Reading and Interpretation

Kingston University

Course Description

  • Course Name

    Reading and Interpretation

  • Host University

    Kingston University

  • Location

    London, England

  • Area of Study

    English, Literature, Poetry

  • Language Level

    Taught In English

  • Prerequisites

    Previous academic study of English literature; needs to be taken along with EL4003

  • Course Level Recommendations


    ISA offers course level recommendations in an effort to facilitate the determination of course levels by credential evaluators.We advice each institution to have their own credentials evaluator make the final decision regrading course levels.

    Hours & Credits

  • Credits

  • Recommended U.S. Semester Credits
  • Recommended U.S. Quarter Units
  • Overview

    Course Content:

    This introductory module develops skills of close reading and textual analysis. Taking a
    broad range of examples from prose, poetry, and drama, the module will explore aspects
    of form, genre, and convention and provide a solid foundation for subsequent work on
    the degree. Students will be asked questions such as what is literature and why is it
    worthy of our study? What are the distinctive characteristics of narrative forms, for
    example the realist novel, children?s literature, or science fiction? In poetry, what are the
    formal requirements of a sonnet, pastoral, or epic; or of tragedy, comedy, and realism in
    drama? To what extent are these categories useful ways of reading and thinking about
    literature and who decides anyway?

    There are four main strands:

    Strand 1: Genre. What characterises the main genres of literature? Why is a novel
    different from a romance, a poem different from a play, or a biography different from
    short story?

    Strand 2: Form. What are the detailed formal characteristics of literary genres? How are
    poems divided into subgenres such as epic, ballad, and lyric? What are cantos, stanzas,
    and verses? How do poets use rhythm and meter? How are plays structured into acts and
    scenes? What are the formal requirements of the novel?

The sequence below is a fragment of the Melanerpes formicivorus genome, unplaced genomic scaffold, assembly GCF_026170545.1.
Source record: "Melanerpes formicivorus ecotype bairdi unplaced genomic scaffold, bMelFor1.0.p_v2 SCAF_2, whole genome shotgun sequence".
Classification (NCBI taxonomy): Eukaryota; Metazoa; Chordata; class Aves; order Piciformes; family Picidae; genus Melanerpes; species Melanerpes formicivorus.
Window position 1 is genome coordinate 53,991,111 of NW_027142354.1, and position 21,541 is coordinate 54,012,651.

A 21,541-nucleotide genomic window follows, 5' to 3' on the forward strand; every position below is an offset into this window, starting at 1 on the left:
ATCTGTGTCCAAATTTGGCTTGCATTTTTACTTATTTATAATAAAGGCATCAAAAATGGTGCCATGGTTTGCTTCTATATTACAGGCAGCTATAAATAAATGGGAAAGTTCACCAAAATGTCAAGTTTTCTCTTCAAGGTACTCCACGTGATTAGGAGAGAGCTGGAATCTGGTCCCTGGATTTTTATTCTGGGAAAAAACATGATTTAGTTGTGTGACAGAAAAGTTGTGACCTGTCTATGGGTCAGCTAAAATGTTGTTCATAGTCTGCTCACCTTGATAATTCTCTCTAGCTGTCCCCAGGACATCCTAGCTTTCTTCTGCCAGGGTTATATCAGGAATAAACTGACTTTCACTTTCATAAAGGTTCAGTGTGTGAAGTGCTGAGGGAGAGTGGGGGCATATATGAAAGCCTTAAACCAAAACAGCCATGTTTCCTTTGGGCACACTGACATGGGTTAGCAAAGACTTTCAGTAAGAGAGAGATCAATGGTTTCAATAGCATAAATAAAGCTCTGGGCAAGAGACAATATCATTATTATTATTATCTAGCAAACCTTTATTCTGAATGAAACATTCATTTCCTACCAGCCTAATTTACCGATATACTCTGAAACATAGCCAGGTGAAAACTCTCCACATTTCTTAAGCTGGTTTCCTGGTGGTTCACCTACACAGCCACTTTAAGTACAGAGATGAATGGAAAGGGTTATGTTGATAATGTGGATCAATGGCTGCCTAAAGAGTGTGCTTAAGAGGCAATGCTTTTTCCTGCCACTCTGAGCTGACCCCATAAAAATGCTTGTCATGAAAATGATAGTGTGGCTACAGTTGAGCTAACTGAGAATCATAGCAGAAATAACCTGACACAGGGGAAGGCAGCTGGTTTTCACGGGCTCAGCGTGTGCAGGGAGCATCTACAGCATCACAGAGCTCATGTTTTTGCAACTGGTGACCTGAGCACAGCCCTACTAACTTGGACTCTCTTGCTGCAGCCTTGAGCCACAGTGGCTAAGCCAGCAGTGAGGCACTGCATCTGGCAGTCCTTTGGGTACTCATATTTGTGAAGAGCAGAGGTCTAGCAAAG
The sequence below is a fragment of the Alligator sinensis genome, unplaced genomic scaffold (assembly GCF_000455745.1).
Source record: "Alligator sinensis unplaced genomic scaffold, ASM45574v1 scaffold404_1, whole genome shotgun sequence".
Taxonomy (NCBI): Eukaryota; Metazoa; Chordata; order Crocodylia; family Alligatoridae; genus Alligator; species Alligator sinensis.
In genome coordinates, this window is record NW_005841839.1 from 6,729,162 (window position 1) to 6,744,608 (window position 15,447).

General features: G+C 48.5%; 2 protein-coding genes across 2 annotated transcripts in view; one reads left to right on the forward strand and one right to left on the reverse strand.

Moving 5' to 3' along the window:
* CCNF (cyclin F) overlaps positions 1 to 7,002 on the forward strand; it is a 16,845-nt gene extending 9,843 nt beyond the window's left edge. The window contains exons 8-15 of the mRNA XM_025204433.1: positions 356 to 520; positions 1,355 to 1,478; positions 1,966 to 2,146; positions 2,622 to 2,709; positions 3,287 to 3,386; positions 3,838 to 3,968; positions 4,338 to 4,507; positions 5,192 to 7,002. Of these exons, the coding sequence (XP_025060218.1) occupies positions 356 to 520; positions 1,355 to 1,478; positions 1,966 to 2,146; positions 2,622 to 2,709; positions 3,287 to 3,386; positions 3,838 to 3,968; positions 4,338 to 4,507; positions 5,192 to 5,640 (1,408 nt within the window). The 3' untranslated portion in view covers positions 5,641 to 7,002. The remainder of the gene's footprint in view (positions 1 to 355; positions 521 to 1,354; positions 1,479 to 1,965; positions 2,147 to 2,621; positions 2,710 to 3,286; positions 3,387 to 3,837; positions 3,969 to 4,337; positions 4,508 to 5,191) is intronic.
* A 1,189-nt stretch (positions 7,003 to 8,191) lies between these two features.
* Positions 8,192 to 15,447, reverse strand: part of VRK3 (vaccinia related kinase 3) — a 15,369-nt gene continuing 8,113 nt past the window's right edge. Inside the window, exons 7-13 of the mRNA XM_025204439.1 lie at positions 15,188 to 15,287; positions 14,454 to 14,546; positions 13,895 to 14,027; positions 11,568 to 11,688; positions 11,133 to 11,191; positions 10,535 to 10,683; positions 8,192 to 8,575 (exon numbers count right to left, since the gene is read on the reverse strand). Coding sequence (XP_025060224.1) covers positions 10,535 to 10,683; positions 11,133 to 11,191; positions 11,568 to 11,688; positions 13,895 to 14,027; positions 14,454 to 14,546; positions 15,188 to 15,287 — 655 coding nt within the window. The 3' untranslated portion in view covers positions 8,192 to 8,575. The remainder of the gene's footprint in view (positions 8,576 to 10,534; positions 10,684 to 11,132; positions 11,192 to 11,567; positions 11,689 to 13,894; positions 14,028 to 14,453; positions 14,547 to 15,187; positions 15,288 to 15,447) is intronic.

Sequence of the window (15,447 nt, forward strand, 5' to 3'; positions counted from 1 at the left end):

Strand 3: Language. What is the difference between literal and figurative language? What
    do we understand by metaphor, metonymy, and symbolism? How can we analyse tone,
    context, and register? How do we interpret writing that is nuanced, ambiguous, or ironic?

    Strand 4: Criticism. How do we communicate our advanced reading of texts to others?
    How is a close reading of a text structured and presented? What is an appropriate critical
    vocabulary? How do we give an oral presentation? How do we present close readings in
    electronic media?

    Lectures/workshops and seminars

    STUDY OPTION 1: Portfolio (100%):
    ? Close reading of 1000 words (40%)
    ? Essay plan (10%)
    ? 1500 word essay (50%)
    STUDY OPTION 2: portfolio (some elements as those for Study Option 1).
    STUDY OPTION 3: portfolio (some elements as those for Study Option 1).

    Study Option 1 = Whole Year
    Study Option 2 = Autumn
    Study Option 3 = Spring/summer

Course Disclaimer

Courses and course hours of instruction are subject to change.

Eligibility for courses may be subject to a placement exam and/or pre-requisites.

Some courses may require additional fees.

Credits earned vary according to the policies of the students' home institutions. According to ISA policy and possible visa requirements, students must maintain full-time enrollment status, as determined by their home institutions, for the duration of the program.

Please reference fall and spring course lists as not all courses are taught during both semesters.

Please note that some courses with locals have recommended prerequisite courses. It is the student's responsibility to consult any recommended prerequisites prior to enrolling in their course.


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